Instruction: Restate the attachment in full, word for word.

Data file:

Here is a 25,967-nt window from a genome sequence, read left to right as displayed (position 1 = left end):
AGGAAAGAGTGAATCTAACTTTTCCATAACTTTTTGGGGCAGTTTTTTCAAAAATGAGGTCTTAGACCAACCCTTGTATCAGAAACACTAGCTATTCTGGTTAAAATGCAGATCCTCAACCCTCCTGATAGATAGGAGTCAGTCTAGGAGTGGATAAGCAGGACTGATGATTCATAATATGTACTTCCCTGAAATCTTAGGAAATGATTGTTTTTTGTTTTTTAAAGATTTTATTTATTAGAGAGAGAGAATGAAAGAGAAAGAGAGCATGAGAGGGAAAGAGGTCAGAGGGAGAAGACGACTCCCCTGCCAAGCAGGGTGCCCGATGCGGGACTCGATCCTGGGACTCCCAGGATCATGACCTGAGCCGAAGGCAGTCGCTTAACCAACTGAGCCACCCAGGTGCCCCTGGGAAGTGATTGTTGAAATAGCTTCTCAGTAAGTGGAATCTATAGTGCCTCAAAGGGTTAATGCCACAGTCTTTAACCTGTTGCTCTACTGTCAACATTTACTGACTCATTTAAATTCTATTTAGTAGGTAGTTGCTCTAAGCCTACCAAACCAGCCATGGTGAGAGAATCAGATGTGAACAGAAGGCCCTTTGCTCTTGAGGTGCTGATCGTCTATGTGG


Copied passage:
Here is a 25,967-nt window from a genome sequence, read left to right as displayed (position 1 = left end):
AGGAAAGAGTGAATCTAACTTTTCCATAACTTTTTGGGGCAGTTTTTTCAAAAATGAGGTCTTAGACCAACCCTTGTATCAGAAACACTAGCTATTCTGGTTAAAATGCAGATCCTCAACCCTCCTGATAGATAGGAGTCAGTCTAGGAGTGGATAAGCAGGACTGATGATTCATAATATGTACTTCCCTGAAATCTTAGGAAATGATTGTTTTTTGTTTTTTAAAGATTTTATTTATTAGAGAGAGAGAATGAAAGAGAAAGAGAGCATGAGAGGGAAAGAGGTCAGAGGGAGAAGACGACTCCCCTGCCAAGCAGGGTGCCCGATGCGGGACTCGATCCTGGGACTCCCAGGATCATGACCTGAGCCGAAGGCAGTCGCTTAACCAACTGAGCCACCCAGGTGCCCCTGGGAAGTGATTGTTGAAATAGCTTCTCAGTAAGTGGAATCTATAGTGCCTCAAAGGGTTAATGCCACAGTCTTTAACCTGTTGCTCTACTGTCAACATTTACTGACTCATTTAAATTCTATTTAGTAGGTAGTTGCTCTAAGCCTACCAAACCAGCCATGGTGAGAGAATCAGATGTGAACAGAAGGCCCTTTGCTCTTGAGGTGCTGATCGTCTATGTGG